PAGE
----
FLRA Chairman Colleen Duffy Kiko who was confirmed by the Senate in November 2017 serves as the Chairperson of the FSLRB. The two other members of the FSLRB are Stephen Ledford, who previously served as the Director of Labor and Employee Relations at the U.S. Information Agency (USIA) and was sworn on his third term with FSLRB in 2015, and Ambassador (ret.) Herman J. Cohen, a career diplomat and specialist in African and European affairs who was appointed to his first term with the FSLRB in October 2015.

In his dissent, Ambassador Cohen writes:

For five years prior to 2014, the year covered by this case, the promotion precepts, negotiated between management and the union, were always the same: MSIs will be awarded to those recommended for promotion at a maximum of ten percent of those on the list, in rank order. With this practice having been followed year after year, it is quite normal that the union had the right to believe that the number would never be less than ten percent pursuant to the negotiated precepts. Ten percent was not part of a sliding scale. It was an agreed amount.

If management had changed that number from year to year, the situation for 2014 would have been totally different. The union would have demanded the right to negotiate that number.

For this reason, management’s decision to unilaterally change the number of MSIs was contrary to the precepts, despite the ambiguous language. Historical practice said that ten percent of those recommended, but not promoted, would receive MSIs. Secondly, management gave a reason for awarding only five percent MSIs in 2014. Management said it was “exercising its budgetary authority” to make the reduction. In other words, the funds were needed elsewhere.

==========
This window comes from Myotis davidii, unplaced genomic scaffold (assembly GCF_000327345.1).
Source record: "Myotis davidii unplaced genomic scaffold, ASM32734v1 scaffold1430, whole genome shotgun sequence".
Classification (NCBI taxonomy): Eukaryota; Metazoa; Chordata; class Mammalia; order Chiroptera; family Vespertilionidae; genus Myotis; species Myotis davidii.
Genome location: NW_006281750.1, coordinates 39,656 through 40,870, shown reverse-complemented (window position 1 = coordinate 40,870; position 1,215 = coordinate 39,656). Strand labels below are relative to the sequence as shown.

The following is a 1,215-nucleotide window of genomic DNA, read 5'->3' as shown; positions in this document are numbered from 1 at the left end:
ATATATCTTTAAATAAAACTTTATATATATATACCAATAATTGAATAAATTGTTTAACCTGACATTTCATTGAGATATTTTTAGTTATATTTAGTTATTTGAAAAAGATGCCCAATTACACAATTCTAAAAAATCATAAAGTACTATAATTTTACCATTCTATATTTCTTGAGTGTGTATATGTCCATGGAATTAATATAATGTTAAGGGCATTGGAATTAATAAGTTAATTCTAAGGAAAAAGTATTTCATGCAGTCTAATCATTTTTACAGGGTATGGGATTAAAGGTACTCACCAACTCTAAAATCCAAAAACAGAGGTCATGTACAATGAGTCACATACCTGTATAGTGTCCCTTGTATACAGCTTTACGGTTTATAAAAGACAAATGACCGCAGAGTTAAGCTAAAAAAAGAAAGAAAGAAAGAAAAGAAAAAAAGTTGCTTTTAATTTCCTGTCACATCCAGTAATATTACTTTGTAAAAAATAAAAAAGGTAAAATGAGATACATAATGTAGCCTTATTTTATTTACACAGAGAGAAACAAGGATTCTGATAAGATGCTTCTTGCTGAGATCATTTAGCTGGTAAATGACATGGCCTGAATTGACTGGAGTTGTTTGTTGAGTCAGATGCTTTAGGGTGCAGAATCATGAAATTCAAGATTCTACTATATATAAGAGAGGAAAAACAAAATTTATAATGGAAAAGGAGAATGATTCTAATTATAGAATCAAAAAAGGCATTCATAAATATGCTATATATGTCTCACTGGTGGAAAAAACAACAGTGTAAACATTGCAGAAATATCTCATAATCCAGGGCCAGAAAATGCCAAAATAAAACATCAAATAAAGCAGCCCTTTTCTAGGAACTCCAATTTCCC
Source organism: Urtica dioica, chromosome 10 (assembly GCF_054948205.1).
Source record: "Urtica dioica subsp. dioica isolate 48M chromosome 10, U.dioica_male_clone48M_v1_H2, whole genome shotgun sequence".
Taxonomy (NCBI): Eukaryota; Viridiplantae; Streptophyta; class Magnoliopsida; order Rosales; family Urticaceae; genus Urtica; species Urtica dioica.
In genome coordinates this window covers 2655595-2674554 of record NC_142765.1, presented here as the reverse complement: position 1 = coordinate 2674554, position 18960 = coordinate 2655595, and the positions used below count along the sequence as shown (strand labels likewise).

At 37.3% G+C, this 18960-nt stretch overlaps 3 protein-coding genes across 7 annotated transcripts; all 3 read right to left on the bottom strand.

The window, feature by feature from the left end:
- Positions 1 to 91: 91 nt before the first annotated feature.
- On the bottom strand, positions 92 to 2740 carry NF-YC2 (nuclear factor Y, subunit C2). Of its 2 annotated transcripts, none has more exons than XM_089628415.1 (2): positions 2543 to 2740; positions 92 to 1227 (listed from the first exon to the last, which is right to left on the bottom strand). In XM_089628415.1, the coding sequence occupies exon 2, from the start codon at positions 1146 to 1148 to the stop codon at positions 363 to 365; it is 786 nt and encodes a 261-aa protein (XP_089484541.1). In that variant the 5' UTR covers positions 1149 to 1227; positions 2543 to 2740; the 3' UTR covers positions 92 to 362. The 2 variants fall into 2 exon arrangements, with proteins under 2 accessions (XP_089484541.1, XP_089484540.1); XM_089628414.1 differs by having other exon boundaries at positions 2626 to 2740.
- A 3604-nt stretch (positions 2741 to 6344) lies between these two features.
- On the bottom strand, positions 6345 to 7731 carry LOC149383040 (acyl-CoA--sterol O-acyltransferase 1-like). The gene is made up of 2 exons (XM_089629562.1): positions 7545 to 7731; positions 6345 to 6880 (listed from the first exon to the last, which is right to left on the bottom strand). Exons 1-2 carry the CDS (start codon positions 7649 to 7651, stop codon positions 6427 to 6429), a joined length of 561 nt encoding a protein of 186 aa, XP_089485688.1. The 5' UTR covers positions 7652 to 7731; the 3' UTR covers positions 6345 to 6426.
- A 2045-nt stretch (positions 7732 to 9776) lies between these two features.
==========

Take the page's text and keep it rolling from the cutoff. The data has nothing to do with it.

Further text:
[…]
In the specific year 2014, it appears that the need to save money by reducing MSIs had no relationship to overall budgetary needs. In short, management was saving money on MSIs, and using that “salary money” to pay for 35 sets of ambassadorial furniture, as one possible example. In 2014, management provided no reason to justify this reduction in this highest priority “salary” by higher priority needs elsewhere. Neither, to my knowledge, was there an overall government-wide freeze in MSIs that year.

The case is U.S. State Department v. AFSA. The FSLRB decision is available to read here or see this link: FS-AR-0007Dec 9-21-18

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FS Labor Relations Board on AFSA Dues, Foreign Service Retirees, and Annuities ≠ Salaries

Posted: 4:22 am ET
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Last month, the Foreign Service Labor Relations Board (FSLRB) rendered a decision about AFSA dues and Foreign Service retirees.  AFSA filed with the Foreign Service Labor Relations Board (the Board) a “request[ for] . . . interpretation and guidance of § 1018(b)(2) of the Foreign Service Act of 1980. This provision concerns the termination of payroll deductions for union dues when “the individual ceases to receive a salary from the [Agency] as a member of the Service.”

When Agency employees wish to have their Union dues automatically withheld from their paychecks, the employees complete a form that authorizes the Agency to withhold those funds and remit them to the Union.6 According to the Union, the Agency automatically terminates dues withholding when a foreign-service employee retires. The Union asserts that this practice is based on an erroneous understanding of § 1018(b)(2) of the Foreign Service Act …